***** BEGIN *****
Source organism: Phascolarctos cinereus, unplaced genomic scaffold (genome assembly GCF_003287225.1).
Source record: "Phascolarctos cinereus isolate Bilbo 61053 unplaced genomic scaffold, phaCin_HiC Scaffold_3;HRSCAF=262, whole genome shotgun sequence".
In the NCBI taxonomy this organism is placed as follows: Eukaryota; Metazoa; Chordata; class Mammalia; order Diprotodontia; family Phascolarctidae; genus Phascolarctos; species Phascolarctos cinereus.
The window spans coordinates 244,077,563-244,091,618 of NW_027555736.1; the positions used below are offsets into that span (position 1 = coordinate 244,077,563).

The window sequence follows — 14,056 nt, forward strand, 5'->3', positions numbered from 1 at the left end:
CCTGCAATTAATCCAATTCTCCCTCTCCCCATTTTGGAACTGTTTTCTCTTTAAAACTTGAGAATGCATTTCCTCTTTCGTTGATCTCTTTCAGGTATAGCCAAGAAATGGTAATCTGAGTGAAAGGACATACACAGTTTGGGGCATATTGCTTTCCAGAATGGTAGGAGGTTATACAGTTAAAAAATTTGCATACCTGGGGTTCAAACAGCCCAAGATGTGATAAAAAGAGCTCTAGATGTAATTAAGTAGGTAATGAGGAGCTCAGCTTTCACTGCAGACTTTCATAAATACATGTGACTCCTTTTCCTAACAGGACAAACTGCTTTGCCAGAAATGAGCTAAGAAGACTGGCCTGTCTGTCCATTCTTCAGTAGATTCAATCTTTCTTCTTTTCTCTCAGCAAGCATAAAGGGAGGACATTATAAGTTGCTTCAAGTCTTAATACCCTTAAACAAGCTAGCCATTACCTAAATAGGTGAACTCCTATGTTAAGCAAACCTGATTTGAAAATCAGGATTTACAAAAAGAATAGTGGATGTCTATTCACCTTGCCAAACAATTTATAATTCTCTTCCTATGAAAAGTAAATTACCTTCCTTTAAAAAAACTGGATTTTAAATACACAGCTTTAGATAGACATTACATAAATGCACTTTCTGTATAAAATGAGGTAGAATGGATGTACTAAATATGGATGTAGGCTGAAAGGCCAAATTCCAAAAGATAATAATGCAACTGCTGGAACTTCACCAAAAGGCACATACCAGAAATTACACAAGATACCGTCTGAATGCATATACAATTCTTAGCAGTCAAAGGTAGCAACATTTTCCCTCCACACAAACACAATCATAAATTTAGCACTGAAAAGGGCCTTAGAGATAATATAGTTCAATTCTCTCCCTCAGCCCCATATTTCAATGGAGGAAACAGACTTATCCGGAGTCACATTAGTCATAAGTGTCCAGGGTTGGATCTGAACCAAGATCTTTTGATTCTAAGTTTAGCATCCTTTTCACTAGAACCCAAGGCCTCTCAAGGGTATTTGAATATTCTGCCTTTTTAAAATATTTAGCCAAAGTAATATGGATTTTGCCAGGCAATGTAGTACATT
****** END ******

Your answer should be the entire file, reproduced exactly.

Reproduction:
Source organism: Phascolarctos cinereus, unplaced genomic scaffold (genome assembly GCF_003287225.1).
Source record: "Phascolarctos cinereus isolate Bilbo 61053 unplaced genomic scaffold, phaCin_HiC Scaffold_3;HRSCAF=262, whole genome shotgun sequence".
In the NCBI taxonomy this organism is placed as follows: Eukaryota; Metazoa; Chordata; class Mammalia; order Diprotodontia; family Phascolarctidae; genus Phascolarctos; species Phascolarctos cinereus.
The window spans coordinates 244,077,563-244,091,618 of NW_027555736.1; the positions used below are offsets into that span (position 1 = coordinate 244,077,563).

The window sequence follows — 14,056 nt, forward strand, 5'->3', positions numbered from 1 at the left end:
CCTGCAATTAATCCAATTCTCCCTCTCCCCATTTTGGAACTGTTTTCTCTTTAAAACTTGAGAATGCATTTCCTCTTTCGTTGATCTCTTTCAGGTATAGCCAAGAAATGGTAATCTGAGTGAAAGGACATACACAGTTTGGGGCATATTGCTTTCCAGAATGGTAGGAGGTTATACAGTTAAAAAATTTGCATACCTGGGGTTCAAACAGCCCAAGATGTGATAAAAAGAGCTCTAGATGTAATTAAGTAGGTAATGAGGAGCTCAGCTTTCACTGCAGACTTTCATAAATACATGTGACTCCTTTTCCTAACAGGACAAACTGCTTTGCCAGAAATGAGCTAAGAAGACTGGCCTGTCTGTCCATTCTTCAGTAGATTCAATCTTTCTTCTTTTCTCTCAGCAAGCATAAAGGGAGGACATTATAAGTTGCTTCAAGTCTTAATACCCTTAAACAAGCTAGCCATTACCTAAATAGGTGAACTCCTATGTTAAGCAAACCTGATTTGAAAATCAGGATTTACAAAAAGAATAGTGGATGTCTATTCACCTTGCCAAACAATTTATAATTCTCTTCCTATGAAAAGTAAATTACCTTCCTTTAAAAAAACTGGATTTTAAATACACAGCTTTAGATAGACATTACATAAATGCACTTTCTGTATAAAATGAGGTAGAATGGATGTACTAAATATGGATGTAGGCTGAAAGGCCAAATTCCAAAAGATAATAATGCAACTGCTGGAACTTCACCAAAAGGCACATACCAGAAATTACACAAGATACCGTCTGAATGCATATACAATTCTTAGCAGTCAAAGGTAGCAACATTTTCCCTCCACACAAACACAATCATAAATTTAGCACTGAAAAGGGCCTTAGAGATAATATAGTTCAATTCTCTCCCTCAGCCCCATATTTCAATGGAGGAAACAGACTTATCCGGAGTCACATTAGTCATAAGTGTCCAGGGTTGGATCTGAACCAAGATCTTTTGATTCTAAGTTTAGCATCCTTTTCACTAGAACCCAAGGCCTCTCAAGGGTATTTGAATATTCTGCCTTTTTAAAATATTTAGCCAAAGTAATATGGATTTTGCCAGGCAATGTAGTACATT